I was recently looking through the music listings for my area and I came across Louise Jordan young singer who is playing Bridgwater Arts Centre on the 9.2.13. I was intrigued by her selection of music, the interesting way in which she has blended music and literature, and her own finely wrought songs. I checked out emusic, where I have had a subscription since Turing was a lad and downloaded a couple of her albums.
I was impressed. She had covered one of my favourite traditional songs William Taylor, a tale of a jilted bride left at the altar, sea battles and retribution. They don’t write them like that anymore. But I digress.
I here’s Louise:
How did your experience of working in education inform your perspective of writing and playing music?
Working with a classroom full of children is great for developing communication skills and learning audience awareness –thirty plus children aged 11-16yrs can be a fairly unforgiving audience when you don’t quite pitch it right! Understanding what makes people tick is crucial to making my song writing relevant and as a teacher /mentor /youth worker I have taken a great interest in how we question and challenge what’s in front of us: children are mostly too honest to hide their true feelings.
What influences you?
Everything. Every life experience –not just mine but other people’s.
How do you choose the traditional songs you sing. Do you have a criteria?
I really enjoy story songs and songs which pose questions. William Taylor, which is on my first album ‘Tempvs’ is a fantastic example of both. And then there are songs which endure because they describe a common human experience, like the Salley Gardens which I have been performing for years. A strength of the oral tradition on which folk music relies –songs being passed from person to person – is that songs become crafted and improved over time so that they reflect human nature.
In your own compositions, which comes first the words or the music?
Most often I start with a musical idea which I cannot express in words –a mood, a feeling or an atmosphere which I want to capture. The words help to make this idea clearer.
You have your own record label, how important is artistic control for you?
Very! Both the recording and the arranging processes are crucial to the development of each composition and I have deliberately set about writing and arranging my own work. It also really helps set the pace of recording as I am self-reliant -so if I want to work through the night I can.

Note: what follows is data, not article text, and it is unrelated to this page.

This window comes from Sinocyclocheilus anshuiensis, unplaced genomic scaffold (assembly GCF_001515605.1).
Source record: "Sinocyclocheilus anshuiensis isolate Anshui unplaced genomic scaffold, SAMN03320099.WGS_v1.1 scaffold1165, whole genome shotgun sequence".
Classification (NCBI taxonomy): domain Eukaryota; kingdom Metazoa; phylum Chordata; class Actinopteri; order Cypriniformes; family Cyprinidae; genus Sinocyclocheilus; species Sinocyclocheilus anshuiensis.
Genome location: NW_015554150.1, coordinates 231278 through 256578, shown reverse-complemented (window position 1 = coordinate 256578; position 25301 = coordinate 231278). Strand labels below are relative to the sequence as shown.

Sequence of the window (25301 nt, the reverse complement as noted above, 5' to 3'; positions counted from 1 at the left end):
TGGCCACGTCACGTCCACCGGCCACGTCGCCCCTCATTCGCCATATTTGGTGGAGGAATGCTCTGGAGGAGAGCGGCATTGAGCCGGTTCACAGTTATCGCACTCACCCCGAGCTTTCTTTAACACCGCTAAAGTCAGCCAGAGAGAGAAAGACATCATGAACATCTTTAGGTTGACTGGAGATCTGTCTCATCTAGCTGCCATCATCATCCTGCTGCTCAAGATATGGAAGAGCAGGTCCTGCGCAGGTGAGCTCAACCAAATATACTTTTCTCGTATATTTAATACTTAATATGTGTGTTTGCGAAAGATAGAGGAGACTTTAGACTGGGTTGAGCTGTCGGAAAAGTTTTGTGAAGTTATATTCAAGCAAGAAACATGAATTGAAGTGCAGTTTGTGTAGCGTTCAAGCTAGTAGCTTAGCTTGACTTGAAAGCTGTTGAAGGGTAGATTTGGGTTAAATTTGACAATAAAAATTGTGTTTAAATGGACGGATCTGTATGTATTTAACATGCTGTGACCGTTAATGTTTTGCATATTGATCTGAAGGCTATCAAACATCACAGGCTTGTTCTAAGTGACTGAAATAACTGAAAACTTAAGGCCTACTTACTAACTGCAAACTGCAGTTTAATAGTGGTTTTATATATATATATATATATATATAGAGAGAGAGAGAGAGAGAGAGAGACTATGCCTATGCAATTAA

Looking back what would you have done differently?
I try not to have regrets. Having said that on, a professional basis, more honesty would have helped me access song writing ideas earlier on in life. But then there’s a reason it took me some time to get to where I am now.
The title of your latest CD is Florilegium, which I am led to believe means a collection of short literary pieces, poems and ballads, how did you arrive at that as a title?
The word originally means a gathering of flowers. On the album, each piece has its own beauty and they come together as a bouquet or tapestry. The songs on the album are very individual and yet they fit together as they describe a variety of experiences in life.
Who is your favourite poet?
I don’t have a favourite poet, just favourite pieces. I have enjoyed setting literature –in particular poetry –to music and have done this from a young age. I used to go to a wonderful theatre group for 13-21 yr olds in my home town of Salisbury and this really encouraged creativity. We frequently worked with literature and used music in a less conventional way. I can trace my musical arrangements of Christina Rossetti’s ‘Promises Like Pie-crust’ (on my second album Florilegium) and Thomas Hardy’s ‘Without Ceremony’ to these early experiences.
If you were a colour what colour would you be and why?
White is a culmination of all the colours and I am an accumulation of my many life experiences.
Thanks Louise. She is definitely worth catching live if you get the chance.